RELATED: The One Royal Rule the Queen Is Now Telling Palace Aides to Break, Say Sources.

Anything written about the allegations that Meghan bullied her staff could be a game-changer.

Prince Harry, Duke of Sussex and Meghan, Duchess of Sussex
Karwai Tang/WireImage via Getty Images

Just before Harry and Meghan's tell-all interview with Oprah Winfrey aired in March, there were allegations made that Meghan had bullied two of her former staffers. The Times of London first leaked the story in March 2021 that Jason Knauf, who was brought on to be the Sussexes' communications director, presented his findings in an email to Prince William's private secretary, Simon Case, in Oct. 2018, documenting incidents involving two ex-staffers of Meghan's. They claim the duchess' bullying had driven them to leave their positions. The Duke and Duchess of Sussex called the allegations and the launch of an official investigation by Buckingham Palace "a smear campaign."

The Sun reported in Jan. 2020 that nine staffers of Meghan's reportedly left their positions, including two former private secretaries, Samantha Cohen (who once worked for Queen Elizabeth) and Amy Pickerill, and two nannies who are reportedly willing to provide evidence in the investigation.

Knauf, who now works for Prince William, wrote in his email: "The Duchess seems intent on always having someone in her sights. She is bullying Y and seeking to undermine her confidence. We have had report after report from people who have witnessed unacceptable behaviour towards Y."

Harry's version of events, if included in the book, is sure to differ greatly. "This could cause an unprecedented number of revelations about The Firm," said one source. "With so much already out in the open about this, anything Harry writes about it will only add fuel to a raging fire. The Palace may have to adopt an entirely different strategy handling this as a separate crisis as a result of the book."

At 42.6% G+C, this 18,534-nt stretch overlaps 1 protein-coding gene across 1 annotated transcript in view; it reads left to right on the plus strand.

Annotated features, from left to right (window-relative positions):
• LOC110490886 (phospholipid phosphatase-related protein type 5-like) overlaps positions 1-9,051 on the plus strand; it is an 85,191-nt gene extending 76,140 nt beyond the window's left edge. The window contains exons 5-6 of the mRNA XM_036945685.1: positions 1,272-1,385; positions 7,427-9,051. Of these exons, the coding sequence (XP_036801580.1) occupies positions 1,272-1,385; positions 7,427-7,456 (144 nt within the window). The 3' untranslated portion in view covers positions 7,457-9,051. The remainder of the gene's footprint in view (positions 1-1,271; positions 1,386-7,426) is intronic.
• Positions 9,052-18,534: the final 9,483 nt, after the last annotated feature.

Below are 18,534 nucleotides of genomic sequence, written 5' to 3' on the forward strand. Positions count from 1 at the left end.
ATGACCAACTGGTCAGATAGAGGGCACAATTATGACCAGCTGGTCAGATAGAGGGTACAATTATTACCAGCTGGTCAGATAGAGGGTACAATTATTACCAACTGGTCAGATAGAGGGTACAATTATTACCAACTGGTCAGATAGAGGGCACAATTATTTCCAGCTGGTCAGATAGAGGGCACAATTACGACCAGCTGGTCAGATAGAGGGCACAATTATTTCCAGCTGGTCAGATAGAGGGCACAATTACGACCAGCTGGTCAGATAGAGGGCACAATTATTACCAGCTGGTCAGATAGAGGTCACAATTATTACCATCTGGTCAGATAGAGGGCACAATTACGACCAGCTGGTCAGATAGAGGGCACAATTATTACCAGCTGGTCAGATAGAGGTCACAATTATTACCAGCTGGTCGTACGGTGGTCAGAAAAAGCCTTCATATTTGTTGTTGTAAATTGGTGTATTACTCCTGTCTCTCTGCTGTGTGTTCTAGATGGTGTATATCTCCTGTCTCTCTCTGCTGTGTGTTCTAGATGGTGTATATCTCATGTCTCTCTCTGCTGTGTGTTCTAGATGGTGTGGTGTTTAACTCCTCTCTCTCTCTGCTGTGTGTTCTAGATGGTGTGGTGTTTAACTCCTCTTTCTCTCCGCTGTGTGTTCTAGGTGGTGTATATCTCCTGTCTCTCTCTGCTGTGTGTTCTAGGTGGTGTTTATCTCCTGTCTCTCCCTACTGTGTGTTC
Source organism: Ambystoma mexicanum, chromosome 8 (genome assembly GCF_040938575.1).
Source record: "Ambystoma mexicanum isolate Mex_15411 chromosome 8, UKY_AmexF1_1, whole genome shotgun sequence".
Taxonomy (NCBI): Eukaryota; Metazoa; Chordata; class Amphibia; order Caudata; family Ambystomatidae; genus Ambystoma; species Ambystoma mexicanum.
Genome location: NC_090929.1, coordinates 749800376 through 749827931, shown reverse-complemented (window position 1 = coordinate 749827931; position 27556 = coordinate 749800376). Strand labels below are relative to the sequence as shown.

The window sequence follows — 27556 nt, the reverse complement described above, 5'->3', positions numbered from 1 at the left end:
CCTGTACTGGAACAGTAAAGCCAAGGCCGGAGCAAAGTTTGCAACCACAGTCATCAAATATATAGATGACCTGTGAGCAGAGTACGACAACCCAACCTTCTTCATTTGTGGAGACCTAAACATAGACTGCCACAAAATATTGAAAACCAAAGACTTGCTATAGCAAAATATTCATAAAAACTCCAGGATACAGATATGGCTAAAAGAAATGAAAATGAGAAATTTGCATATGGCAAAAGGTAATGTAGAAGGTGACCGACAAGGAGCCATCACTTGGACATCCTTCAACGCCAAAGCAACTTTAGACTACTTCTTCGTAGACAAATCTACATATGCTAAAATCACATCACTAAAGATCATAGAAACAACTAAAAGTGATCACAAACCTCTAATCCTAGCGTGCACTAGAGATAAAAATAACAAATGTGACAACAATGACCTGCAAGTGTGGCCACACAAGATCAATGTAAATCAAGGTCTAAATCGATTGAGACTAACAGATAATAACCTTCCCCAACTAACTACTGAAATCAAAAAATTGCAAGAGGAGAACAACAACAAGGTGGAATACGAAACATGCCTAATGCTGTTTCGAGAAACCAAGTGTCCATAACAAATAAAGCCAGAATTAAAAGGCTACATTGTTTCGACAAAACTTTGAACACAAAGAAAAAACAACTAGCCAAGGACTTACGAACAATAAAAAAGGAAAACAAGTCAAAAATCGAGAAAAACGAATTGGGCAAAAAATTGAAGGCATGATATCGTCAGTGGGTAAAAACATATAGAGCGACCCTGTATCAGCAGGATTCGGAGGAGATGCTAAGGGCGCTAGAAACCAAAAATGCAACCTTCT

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The Palace has already indicated that they're going to "fight fire with fire."

Prince Harry and Meghan Markle visit the Great Famine sculpture, Dublin, Ireland, in July 2018 / Alamy Stock Photo

In June, tabloid reporters in Britain began asking when and if the Queen had been told that Harry and Meghan were naming their first-born daughter Lilibet Diana Mountbatten-Windsor, using Her Majesty's childhood nickname. At the time, the BBC reported the Queen had not been made aware of what the baby's name would be before her birth was announced, prompting Harry to threaten the news organization with legal action. When ITV approached the Palace for comment, they refused to deny the BBC's version of events. Insiders told Best Life that the move was considered to be a "warning shot" that the Palace would not allow "inaccurate information" or false narratives about the Royal Family to stand.

When Harry's book is published, there is no reason that will not continue.

"The great irony of all this is that Meghan and Harry wanted to modernize the monarchy and they have, not just they way that expected," said one source. "They have empowered the Palace to not just 'keep calm and carry on,' but to fight against misinformation and vendettas meant to bring them down. If that means finding ways to let people speak out on their behalf, it would seem they are unbowed by what the Sussexes have done or plan to do. The book is going to be a watershed moment, but the Palace learned to swim in dangerous waters a long time ago."

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Diane Clehane is a New York-based journalist and author of Imagining Diana and Diana: The Secrets of Her Style.